|The Virgin Oceanic ain't sea-ready yet.|UPDATED, JULY 22, 4:15 P.M.:
The hope to take a submarine to the five deepest depths of the ocean floor is on hold while the submarine undergoes additional work, according to Newport Beach Patch
. The voyage, which was officially announced in April, is co-funded by Chris Welsh
, a Newport Beach resident, and millionaire adventurist, Richard Branson
The Virgin Oceanic, as the submarine is named
, was supposed to begin its trip aboard a 125-foot catamaran, named Cheyenne
, in August, but the need to finish a quartz dome that can withstand excess pressure is delaying the departure date.
Up until recently, Cheyenne was parked in the middle of Newport Harbor and could be seen from Pacific Coast Highway, off the bridge that goes over the harbor. Right now an ugly brown barge is in the place of where the pearly white catamaran with the Google logo used to be.
According to NB Patch, Welsh has taken Cheyenne on a little jaunt down the coast to Baja California--where he's finding and tagging great white sharks.
|Newport Harbor is home to many fine vessels.|
ORIGINAL POST, FEB. 15, 1:38 P.M.: When the Weekly caught wind of a rumor that a deep-sea submarine was going to be parked in Newport Harbor, we couldn't help but imagine the possible stories to follow:
"Lido Island Junior Sailer Rams Sabot Into Submarine Periscope"; "Group of Seniors on a Sunday Afternoon Duffy Cruise Sent Flailing When Submarine Surfaces"; or "Welsh Pushes For City to Increase Security, Prevent Seals From Using Submarine as Sunning Deck."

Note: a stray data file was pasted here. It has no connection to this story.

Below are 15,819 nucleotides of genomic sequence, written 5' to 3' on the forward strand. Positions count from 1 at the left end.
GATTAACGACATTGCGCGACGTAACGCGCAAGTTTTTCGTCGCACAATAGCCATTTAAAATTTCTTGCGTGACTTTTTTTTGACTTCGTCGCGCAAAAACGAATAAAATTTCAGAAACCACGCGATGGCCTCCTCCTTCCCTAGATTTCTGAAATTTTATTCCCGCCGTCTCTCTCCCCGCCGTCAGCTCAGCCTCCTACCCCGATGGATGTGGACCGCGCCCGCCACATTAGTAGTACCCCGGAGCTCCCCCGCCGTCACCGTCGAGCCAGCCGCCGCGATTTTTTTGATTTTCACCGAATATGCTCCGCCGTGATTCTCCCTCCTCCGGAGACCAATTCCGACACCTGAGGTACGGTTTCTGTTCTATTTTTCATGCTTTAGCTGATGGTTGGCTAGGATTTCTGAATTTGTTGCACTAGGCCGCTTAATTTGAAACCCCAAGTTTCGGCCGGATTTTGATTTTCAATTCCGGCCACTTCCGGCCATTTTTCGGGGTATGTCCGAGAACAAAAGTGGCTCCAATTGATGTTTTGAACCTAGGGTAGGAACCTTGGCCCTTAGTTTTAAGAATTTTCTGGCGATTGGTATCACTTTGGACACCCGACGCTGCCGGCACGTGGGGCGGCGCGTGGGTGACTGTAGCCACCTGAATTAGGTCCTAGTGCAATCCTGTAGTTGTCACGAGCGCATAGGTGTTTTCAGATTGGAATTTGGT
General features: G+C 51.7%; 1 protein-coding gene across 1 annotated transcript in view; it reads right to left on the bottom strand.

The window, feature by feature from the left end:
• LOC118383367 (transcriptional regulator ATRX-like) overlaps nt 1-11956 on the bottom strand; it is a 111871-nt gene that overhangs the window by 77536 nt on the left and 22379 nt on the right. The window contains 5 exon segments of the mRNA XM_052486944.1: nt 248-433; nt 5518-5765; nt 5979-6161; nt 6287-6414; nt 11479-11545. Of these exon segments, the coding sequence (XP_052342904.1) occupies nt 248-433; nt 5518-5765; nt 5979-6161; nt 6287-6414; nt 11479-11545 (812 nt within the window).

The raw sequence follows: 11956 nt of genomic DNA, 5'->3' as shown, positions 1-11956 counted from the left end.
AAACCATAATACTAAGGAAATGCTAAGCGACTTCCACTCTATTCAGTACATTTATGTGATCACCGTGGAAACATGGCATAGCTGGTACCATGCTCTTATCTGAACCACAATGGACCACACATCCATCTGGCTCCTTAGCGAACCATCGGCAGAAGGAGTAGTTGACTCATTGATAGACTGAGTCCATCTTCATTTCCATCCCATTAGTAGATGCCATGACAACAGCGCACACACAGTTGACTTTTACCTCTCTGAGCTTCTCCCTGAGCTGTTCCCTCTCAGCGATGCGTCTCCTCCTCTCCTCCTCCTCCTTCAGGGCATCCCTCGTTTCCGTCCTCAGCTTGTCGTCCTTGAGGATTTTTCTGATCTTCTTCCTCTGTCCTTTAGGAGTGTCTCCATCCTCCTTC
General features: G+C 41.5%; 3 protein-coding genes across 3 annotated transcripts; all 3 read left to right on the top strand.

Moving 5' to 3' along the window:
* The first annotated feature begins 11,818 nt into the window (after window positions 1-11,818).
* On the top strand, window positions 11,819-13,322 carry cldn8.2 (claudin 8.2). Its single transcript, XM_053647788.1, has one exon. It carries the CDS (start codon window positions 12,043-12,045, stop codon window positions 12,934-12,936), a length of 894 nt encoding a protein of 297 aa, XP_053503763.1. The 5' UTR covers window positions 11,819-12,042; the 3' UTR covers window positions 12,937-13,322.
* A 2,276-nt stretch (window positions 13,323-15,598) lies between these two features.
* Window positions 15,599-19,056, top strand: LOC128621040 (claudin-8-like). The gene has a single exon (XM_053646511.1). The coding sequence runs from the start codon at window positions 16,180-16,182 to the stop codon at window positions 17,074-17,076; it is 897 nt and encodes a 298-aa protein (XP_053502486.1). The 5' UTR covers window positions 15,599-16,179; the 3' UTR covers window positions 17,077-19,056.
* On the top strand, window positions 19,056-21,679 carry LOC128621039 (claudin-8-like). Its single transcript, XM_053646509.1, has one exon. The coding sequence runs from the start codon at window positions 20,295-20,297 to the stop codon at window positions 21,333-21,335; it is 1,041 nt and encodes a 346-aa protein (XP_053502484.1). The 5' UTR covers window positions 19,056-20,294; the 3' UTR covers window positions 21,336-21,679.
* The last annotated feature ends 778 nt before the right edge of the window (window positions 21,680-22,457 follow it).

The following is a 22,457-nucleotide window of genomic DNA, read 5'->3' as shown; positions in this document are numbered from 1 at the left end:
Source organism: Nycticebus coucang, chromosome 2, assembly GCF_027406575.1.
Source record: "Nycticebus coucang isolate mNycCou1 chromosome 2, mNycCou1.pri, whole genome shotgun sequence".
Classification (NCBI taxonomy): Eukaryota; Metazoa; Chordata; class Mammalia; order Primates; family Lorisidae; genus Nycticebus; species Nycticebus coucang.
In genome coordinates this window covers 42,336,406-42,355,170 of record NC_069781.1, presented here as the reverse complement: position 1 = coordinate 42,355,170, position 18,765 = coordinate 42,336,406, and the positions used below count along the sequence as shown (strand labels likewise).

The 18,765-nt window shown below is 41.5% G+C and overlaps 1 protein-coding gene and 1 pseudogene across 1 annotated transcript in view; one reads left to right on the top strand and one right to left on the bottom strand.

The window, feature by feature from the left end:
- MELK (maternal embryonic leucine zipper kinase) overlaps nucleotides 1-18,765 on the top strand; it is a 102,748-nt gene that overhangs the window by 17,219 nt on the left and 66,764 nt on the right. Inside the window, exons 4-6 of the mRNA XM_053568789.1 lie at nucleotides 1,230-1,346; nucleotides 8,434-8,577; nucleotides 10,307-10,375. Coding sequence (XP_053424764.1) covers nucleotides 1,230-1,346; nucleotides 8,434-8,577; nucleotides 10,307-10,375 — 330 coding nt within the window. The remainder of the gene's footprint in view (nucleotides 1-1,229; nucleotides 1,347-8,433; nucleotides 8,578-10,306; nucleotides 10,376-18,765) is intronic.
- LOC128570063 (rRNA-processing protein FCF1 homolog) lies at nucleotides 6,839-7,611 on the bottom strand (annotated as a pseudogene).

Alas, if and when Chris Welsh
gets the green light to bring his submarine into the harbor, it won't be sneaking up on anyone. As you'll see in the image after the jump, the submarine will be above water and o
n an apparatus that will be tough to miss.
How tough to miss? The deep-sea submarine would be parked on a 125-foot-long, 65-foot-wide catamaran, which would be anchored in the middle of the bay.
|Times Community News|
|Chris Welsh's submarine-holding behemoth.|Welsh's application to park the catamaran in the harbor was approved by harbor commissioners last week, according to the LA Times. The Newport Beach-based yacht racer and businessman has intentions of taking the submarine to the world's five deepest waters--including the Pacific Ocean's Mariana Trench, which is believed to be the deepest point in the Earth's crust--and discovering what exactly is going on down there through the use of his manned "flying" submarine. A 3-D IMAX movie could follow. And specimens to experiment on could be captured. And bragging rights would be had. But Welsh needs a financial backer to make the project, called the "Five Dives Expedition," a reality.
Until a big-bucks backer joins the fray, Welsh's plans will remain on hold.